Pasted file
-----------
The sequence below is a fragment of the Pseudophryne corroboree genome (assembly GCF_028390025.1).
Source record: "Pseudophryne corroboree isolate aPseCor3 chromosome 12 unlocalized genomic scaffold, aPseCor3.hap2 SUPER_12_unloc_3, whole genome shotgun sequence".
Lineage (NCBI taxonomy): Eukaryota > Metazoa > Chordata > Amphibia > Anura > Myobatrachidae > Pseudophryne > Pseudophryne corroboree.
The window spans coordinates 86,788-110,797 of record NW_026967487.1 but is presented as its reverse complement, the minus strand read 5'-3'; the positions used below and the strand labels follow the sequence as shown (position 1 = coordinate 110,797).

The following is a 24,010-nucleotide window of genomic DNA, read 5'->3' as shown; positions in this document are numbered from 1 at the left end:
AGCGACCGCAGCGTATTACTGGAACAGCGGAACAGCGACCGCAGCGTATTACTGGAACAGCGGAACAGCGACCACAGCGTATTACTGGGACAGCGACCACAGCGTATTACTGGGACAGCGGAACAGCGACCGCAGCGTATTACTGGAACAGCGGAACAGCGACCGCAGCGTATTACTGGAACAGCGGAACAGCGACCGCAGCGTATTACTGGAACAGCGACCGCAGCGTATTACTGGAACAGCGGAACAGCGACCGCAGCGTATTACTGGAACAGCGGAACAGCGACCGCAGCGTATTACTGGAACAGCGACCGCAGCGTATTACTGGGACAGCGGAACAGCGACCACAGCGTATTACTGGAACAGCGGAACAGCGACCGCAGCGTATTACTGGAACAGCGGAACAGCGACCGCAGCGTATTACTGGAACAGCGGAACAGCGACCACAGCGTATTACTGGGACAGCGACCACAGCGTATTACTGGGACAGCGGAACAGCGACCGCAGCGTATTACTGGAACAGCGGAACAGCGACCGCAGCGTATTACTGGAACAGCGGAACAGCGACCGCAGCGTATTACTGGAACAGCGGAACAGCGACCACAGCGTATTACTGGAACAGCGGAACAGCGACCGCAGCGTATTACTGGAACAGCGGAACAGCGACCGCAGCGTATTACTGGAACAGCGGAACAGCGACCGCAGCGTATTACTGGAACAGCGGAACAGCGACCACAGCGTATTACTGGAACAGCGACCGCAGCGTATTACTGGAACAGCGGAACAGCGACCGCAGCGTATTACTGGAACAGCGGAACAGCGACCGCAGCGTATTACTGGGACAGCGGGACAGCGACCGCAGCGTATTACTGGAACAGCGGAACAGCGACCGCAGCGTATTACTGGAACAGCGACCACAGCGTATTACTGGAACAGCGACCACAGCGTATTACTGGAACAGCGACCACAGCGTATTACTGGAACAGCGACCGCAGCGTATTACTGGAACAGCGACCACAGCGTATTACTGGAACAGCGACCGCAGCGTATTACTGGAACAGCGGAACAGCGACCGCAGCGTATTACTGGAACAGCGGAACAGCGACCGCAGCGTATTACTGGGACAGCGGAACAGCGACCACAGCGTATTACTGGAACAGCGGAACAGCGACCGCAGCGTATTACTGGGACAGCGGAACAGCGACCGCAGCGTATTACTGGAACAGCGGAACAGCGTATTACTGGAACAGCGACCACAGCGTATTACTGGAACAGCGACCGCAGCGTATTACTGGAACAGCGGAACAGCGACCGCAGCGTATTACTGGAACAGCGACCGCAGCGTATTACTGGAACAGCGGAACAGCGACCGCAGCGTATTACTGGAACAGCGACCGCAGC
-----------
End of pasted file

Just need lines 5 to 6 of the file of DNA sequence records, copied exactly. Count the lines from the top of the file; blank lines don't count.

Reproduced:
The following is a 24,010-nucleotide window of genomic DNA, read 5'->3' as shown; positions in this document are numbered from 1 at the left end:
AGCGACCGCAGCGTATTACTGGAACAGCGGAACAGCGACCGCAGCGTATTACTGGAACAGCGGAACAGCGACCACAGCGTATTACTGGGACAGCGACCACAGCGTATTACTGGGACAGCGGAACAGCGACCGCAGCGTATTACTGGAACAGCGGAACAGCGACCGCAGCGTATTACTGGAACAGCGGAACAGCGACCGCAGCGTATTACTGGAACAGCGACCGCAGCGTATTACTGGAACAGCGGAACAGCGACCGCAGCGTATTACTGGAACAGCGGAACAGCGACCGCAGCGTATTACTGGAACAGCGACCGCAGCGTATTACTGGGACAGCGGAACAGCGACCACAGCGTATTACTGGAACAGCGGAACAGCGACCGCAGCGTATTACTGGAACAGCGGAACAGCGACCGCAGCGTATTACTGGAACAGCGGAACAGCGACCACAGCGTATTACTGGGACAGCGACCACAGCGTATTACTGGGACAGCGGAACAGCGACCGCAGCGTATTACTGGAACAGCGGAACAGCGACCGCAGCGTATTACTGGAACAGCGGAACAGCGACCGCAGCGTATTACTGGAACAGCGGAACAGCGACCACAGCGTATTACTGGAACAGCGGAACAGCGACCGCAGCGTATTACTGGAACAGCGGAACAGCGACCGCAGCGTATTACTGGAACAGCGGAACAGCGACCGCAGCGTATTACTGGAACAGCGGAACAGCGACCACAGCGTATTACTGGAACAGCGACCGCAGCGTATTACTGGAACAGCGGAACAGCGACCGCAGCGTATTACTGGAACAGCGGAACAGCGACCGCAGCGTATTACTGGGACAGCGGGACAGCGACCGCAGCGTATTACTGGAACAGCGGAACAGCGACCGCAGCGTATTACTGGAACAGCGACCACAGCGTATTACTGGAACAGCGACCACAGCGTATTACTGGAACAGCGACCACAGCGTATTACTGGAACAGCGACCGCAGCGTATTACTGGAACAGCGACCACAGCGTATTACTGGAACAGCGACCGCAGCGTATTACTGGAACAGCGGAACAGCGACCGCAGCGTATTACTGGAACAGCGGAACAGCGACCGCAGCGTATTACTGGGACAGCGGAACAGCGACCACAGCGTATTACTGGAACAGCGGAACAGCGACCGCAGCGTATTACTGGGACAGCGGAACAGCGACCGCAGCGTATTACTGGAACAGCGGAACAGCGTATTACTGGAACAGCGACCACAGCGTATTACTGGAACAGCGACCGCAGCGTATTACTGGAACAGCGGAACAGCGACCGCAGCGTATTACTGGAACAGCGACCGCAGCGTATTACTGGAACAGCGGAACAGCGACCGCAGCGTATTACTGGAACAGCGACCGCAGC